On the Trail: Discovering the Beauty of Maine’s Art by Marci DeWolf

For two centuries the stunning beauty and dramatic power of the Maine landscape have inspired generations of American artists. Among them: Frederic E. Church, Thomas Cole, George Bellows, Winslow Homer and Edward Hopper.  Three generations of the Wyeth family have lived and worked in Maine.

All have profoundly influenced American art. This vibrant tradition continues today in the work of professional and amateur artists who call Maine their home.

Visitors can take their own art-filled journey to see the work of these artists and many others by following the Maine Art Trail offering more than 73,000 works of art in seven museums from Ogunquit to Bangor. The museums feature paintings from Mary Cassatt, Edgar Degas, and Renoir, as well as contemporary prints and sculpture.

From Boston, take I95 north to Route 1 where your art-filled journey begins. First stop is Nubble Light, one of the most photographed lighthouses in the U.S.  Artists with easels set up are oblivious to curious tourists taking selfies.  Nubble Light sits atop a large rock island a few hundred feet offshore and is 15 minutes away from York.


The town of Ogunquit began to lure fine artists in the l880s when they became enchanted with the artists’ paradise of Perkins cove, a quaint inlet with sailing dories and weathered fish shacks.  Ogunquit is a well-established artists’ colony. The Museum of American Art, along with galleries, art studios, and beachside cafes, is the main attraction.

Once praised as “the most beautiful small museum in the world,” the museum is perched high above the rocks in Narrow Cove. An all-glass wall looks over a spectacular expanse of ocean.

The well-loved Marginal Way, a paved footpath above the cliffs, is an outdoor museum in its own right. The path meanders through bayberry bushes and sea roses.  Here, artists are at work capturing panoramic sweeping views of the ocean.  People stroll the Marginal Way to unwind and soak in the atmosphere.

In Kennebunkport, it’s easy to see how Maine’s majestic natural surroundings and seascapes encourage a swell of creativity in amateur and professional artists alike.  The crash of waves on the rocks below, the rush of wind and taste of salt air are a primal force that few can explain.  You know you’re in Maine.

Kennebunkport has several art galleries, as well as many turn of the century grand hotels and mansions on the ocean. The Maine Art Gallery in Kennebunk displays works from 30 artists.  The Kennebunkport Historical Society houses the First Families Museum at White Columns in an l853 Greek revival home.


The Portland Museum of Art is the pride of this city, also a cultural haven.  Art at the museum embodies the quintessential Maine ideals of fierce independence, innovation, and self sufficiency.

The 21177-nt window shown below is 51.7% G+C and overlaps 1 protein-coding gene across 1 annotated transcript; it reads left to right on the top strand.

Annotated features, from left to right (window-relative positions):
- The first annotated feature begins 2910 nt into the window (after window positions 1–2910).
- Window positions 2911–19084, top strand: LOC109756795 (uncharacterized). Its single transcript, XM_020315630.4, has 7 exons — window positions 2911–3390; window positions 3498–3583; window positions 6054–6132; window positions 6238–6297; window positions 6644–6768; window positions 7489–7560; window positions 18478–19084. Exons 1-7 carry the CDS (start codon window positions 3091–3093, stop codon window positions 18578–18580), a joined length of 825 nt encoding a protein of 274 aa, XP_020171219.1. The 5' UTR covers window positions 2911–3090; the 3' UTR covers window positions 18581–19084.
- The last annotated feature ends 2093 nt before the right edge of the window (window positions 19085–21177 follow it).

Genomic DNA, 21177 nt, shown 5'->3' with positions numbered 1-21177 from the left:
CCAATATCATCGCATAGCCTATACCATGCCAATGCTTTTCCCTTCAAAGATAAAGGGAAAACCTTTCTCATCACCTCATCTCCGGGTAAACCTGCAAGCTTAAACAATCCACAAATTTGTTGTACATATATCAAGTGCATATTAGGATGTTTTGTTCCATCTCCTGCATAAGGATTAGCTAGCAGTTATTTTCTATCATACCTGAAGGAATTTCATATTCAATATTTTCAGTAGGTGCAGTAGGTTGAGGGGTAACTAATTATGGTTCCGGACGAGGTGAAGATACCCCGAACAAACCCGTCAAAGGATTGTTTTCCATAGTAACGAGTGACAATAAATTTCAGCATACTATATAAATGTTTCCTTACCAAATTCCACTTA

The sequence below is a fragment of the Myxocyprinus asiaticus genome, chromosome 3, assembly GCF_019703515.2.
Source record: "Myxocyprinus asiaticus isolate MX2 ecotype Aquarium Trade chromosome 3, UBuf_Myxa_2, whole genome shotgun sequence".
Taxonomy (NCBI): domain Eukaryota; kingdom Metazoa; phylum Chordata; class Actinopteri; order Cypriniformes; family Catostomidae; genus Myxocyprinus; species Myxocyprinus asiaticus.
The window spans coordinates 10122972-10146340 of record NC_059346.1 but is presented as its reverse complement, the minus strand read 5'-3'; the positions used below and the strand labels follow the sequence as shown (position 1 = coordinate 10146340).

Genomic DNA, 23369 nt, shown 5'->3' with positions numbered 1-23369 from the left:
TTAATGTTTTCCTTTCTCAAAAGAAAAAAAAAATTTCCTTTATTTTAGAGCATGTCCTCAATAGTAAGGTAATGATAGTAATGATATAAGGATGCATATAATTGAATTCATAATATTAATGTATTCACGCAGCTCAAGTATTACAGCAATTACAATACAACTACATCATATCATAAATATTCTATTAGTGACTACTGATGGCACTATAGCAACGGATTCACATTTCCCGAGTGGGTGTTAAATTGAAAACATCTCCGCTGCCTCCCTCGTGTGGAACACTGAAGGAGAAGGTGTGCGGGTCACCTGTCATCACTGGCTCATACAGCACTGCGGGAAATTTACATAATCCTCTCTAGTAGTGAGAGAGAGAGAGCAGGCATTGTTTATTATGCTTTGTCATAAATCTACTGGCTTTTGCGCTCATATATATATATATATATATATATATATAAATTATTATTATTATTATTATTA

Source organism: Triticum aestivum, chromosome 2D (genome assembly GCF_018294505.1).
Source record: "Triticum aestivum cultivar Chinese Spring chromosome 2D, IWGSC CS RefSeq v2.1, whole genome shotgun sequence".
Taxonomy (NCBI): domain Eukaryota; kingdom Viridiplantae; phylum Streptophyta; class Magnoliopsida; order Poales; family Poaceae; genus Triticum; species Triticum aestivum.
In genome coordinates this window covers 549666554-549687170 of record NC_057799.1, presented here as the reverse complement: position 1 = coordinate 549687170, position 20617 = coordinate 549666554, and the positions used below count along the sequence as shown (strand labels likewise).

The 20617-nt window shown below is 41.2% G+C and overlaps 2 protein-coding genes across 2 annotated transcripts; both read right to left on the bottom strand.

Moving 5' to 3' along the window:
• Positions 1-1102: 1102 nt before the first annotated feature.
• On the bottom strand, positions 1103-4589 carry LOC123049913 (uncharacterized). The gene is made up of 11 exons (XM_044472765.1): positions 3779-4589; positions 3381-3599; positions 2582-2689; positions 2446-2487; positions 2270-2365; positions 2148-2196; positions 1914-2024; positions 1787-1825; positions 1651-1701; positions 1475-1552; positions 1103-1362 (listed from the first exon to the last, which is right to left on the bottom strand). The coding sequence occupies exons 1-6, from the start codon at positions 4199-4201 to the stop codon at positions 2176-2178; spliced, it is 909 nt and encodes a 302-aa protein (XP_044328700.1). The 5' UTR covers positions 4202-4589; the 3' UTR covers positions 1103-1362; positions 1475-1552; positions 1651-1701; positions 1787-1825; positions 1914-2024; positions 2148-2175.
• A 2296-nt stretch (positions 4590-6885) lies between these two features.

“Artists have been coming to Maine since the l800s,” said Museum Director Mark Bessire. He cites an intriguing reason for the state’s artistic allure—the Northern high-contrast light.”  This sublime nature of air and light has a mesmerizing effect not unlike that in Honfleur, a picturesque city in France’s Normandy region and subject for French artists.

The art trail came together in the early 2000s to bring a greater awareness to Maine’s art history. “The museums felt they had a great story to tell and they wanted more people to share that story,” Bessire said.

The Portland Art Museum offers visitors a glimpse into the life of Winslow Homer, the great American artist. Homer, often called the American Monet, painted many of his masterpieces from l883 to his death in l910 at this oceanfront studio, one of the most magnificent locations in the history of American art.

Tour busses take visitors from the museum to Homer’s studio at Prouts Neck, a half hour drive. Bathed by the constant ebb and flow of the ocean, this spit of land is illustrated in Homer’s painting, Cannon Rock, now at the New York Metropolitan Museum of Art.

Walk in the artist’s footsteps past the juniper trees to the mile-long Cliff Walk. This jagged shoreline was the inspiration for High Cliff, Coast of Maine, now at the National Gallery of Art.  Down below, Kettle Cove is reached at the end of the walk, where Homer created his final work, Driftwood.

Today, Homer’s world is accessible to all, thanks to the Portland Museum of Art which restored the two-story structure.

Head north on the art trail to tour other museums:

The Bowdoin College Museum of Art in Brunswick

The Monhegan Museum of Art and History on Monhegan Island

The Farnsworth Art Museum in Rockland

Bates College Museum of Art in Lewiston

Colby College Museum of Art in Waterville

University of Maine Museum of Art in Bangor

The Maine Art Trail provides a way to discover the state’s beauty and culture through its museums and art galleries. Here, art is a way of life.

For information, contact: www.visitmaine.com, www.mainetourism.com,                                          www.exploremaine.org, www.mainearttrail.org.